E.S.: Are you into teaching? Do you ever hold Master Classes in music?
J.C.: Well, I like to think that what I do is teaching.

E.S.: It surely is.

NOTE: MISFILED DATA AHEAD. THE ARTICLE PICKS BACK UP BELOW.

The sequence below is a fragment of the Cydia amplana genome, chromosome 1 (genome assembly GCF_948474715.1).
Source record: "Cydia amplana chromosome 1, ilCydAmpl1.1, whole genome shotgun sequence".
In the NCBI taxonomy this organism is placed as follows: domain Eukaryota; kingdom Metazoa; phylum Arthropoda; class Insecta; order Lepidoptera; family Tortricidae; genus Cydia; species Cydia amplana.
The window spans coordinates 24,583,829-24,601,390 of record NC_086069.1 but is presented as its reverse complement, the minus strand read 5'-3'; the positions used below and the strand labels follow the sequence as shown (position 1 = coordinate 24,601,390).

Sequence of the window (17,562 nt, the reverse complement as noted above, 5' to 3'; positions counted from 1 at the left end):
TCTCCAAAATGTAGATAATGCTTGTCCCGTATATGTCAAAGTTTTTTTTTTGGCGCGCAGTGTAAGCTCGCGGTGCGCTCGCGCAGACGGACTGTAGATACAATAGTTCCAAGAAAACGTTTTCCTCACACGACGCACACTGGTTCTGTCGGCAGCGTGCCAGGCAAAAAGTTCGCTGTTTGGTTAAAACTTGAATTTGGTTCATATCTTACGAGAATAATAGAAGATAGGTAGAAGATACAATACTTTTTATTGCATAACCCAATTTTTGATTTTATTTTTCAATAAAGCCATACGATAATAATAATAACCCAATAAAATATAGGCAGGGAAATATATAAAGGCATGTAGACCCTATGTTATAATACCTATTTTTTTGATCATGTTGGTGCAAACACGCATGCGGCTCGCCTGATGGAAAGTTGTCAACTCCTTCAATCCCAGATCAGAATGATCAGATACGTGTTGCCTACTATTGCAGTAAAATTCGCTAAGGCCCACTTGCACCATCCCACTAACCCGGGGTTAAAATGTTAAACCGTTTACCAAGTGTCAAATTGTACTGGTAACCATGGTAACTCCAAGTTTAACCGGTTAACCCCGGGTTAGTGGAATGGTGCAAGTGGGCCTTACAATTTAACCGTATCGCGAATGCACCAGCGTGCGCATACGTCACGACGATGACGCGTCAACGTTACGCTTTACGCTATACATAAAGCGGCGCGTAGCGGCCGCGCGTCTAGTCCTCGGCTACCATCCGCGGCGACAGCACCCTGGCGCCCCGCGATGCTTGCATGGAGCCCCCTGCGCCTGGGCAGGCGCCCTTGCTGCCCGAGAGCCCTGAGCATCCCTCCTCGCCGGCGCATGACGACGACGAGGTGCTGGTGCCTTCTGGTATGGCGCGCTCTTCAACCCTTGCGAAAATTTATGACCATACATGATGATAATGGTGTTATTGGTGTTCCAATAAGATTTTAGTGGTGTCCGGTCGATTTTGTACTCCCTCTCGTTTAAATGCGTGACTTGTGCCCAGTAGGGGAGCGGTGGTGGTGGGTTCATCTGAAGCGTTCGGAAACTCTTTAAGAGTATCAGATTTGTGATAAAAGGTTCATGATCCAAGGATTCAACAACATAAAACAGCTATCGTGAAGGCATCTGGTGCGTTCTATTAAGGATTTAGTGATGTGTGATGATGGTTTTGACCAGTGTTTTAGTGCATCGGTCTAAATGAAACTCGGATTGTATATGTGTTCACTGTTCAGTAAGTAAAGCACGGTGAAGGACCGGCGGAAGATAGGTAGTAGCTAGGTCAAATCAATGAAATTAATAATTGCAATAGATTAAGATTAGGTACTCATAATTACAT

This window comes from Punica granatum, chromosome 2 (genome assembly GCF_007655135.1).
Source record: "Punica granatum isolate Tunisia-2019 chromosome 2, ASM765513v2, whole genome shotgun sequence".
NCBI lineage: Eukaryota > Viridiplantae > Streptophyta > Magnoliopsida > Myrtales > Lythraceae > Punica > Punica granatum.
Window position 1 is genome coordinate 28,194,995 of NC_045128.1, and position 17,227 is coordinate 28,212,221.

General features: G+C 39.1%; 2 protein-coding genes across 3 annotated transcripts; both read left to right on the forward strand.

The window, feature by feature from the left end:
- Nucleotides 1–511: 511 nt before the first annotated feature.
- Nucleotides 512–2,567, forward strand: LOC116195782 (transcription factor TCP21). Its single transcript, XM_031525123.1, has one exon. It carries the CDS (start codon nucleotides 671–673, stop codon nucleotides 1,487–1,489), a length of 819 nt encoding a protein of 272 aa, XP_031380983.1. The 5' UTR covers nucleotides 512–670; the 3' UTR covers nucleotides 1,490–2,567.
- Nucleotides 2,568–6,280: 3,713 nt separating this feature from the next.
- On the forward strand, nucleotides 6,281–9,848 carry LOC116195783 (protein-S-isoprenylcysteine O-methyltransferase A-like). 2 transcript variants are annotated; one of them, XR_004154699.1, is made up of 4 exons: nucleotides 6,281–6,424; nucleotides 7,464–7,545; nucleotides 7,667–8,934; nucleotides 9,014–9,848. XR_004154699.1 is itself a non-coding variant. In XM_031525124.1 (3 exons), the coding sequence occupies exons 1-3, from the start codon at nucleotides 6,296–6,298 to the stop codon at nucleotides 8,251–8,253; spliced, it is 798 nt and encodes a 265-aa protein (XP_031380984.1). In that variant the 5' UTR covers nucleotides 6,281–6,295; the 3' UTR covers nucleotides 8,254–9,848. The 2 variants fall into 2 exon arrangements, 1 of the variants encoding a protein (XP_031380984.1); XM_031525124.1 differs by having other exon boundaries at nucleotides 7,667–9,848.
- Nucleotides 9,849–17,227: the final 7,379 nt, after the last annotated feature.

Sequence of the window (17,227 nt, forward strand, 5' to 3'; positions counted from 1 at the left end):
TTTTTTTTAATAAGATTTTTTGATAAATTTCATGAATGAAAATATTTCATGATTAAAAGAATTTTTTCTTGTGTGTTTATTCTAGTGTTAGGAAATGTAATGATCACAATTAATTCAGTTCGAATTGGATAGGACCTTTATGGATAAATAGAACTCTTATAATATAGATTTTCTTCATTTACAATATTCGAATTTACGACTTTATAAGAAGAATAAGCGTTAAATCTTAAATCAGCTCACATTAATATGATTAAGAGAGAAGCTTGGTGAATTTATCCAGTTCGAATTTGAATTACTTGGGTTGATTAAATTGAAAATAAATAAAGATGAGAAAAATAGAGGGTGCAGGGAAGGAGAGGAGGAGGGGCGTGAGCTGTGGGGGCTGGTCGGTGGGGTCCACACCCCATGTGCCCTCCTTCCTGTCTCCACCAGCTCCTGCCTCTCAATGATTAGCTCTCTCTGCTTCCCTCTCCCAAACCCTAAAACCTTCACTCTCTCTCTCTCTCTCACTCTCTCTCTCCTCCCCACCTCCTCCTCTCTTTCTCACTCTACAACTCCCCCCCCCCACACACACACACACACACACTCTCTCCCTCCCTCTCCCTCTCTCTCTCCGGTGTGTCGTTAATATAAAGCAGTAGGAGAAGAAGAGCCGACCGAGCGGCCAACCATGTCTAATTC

J.C.: I think that I teach , I suppose, through working, but I also do write about music. And at some point I should write a full book thatís really a whole book about my experience with teachers. In fact, it may be my next book. I had been talking about it to a good friend who is a very prolific writer, and she and I and my husband and her friend were talking about it and I have had a couple of very, very powerful teachers. And I think a book about the experience of what itís like to be a student is really what I would like to do. I wrote a book called ďSinging lessonsĒ and in the chapter is the story of my relationship with my teacher, Max Margolis, who is one of the three men, by the way, who started Blue Note Records. And I finally - after years of hawking everybody and saying ďwhy isnít Maxís name in here? Ė I finally got it on the 50th or the 60th anniversary. Thereís a great big collection, and right on the front in the booklet it talks about Max Margolis. He was fundamental in being my teacher. I studied with him for 32 years.... Thatís how I approach the teaching: I perform, I make cds, I write about the process, and I keep working , which is Ė I think Ė the big lesson after all. And I think to learn about singing or about music itís important to be around people that you feel ..... I mean, I canít listen to bad singing, and I will walk out of anything anywhere no matter how good people say it is, because I canít stand bad singing. If I donít understand the words, then Iím out of there. And thatís really the basic test, isnít it? If you understand what is being said, and thereís clarity and good phrasing...... And if you canít understand a word, then.... who needs it?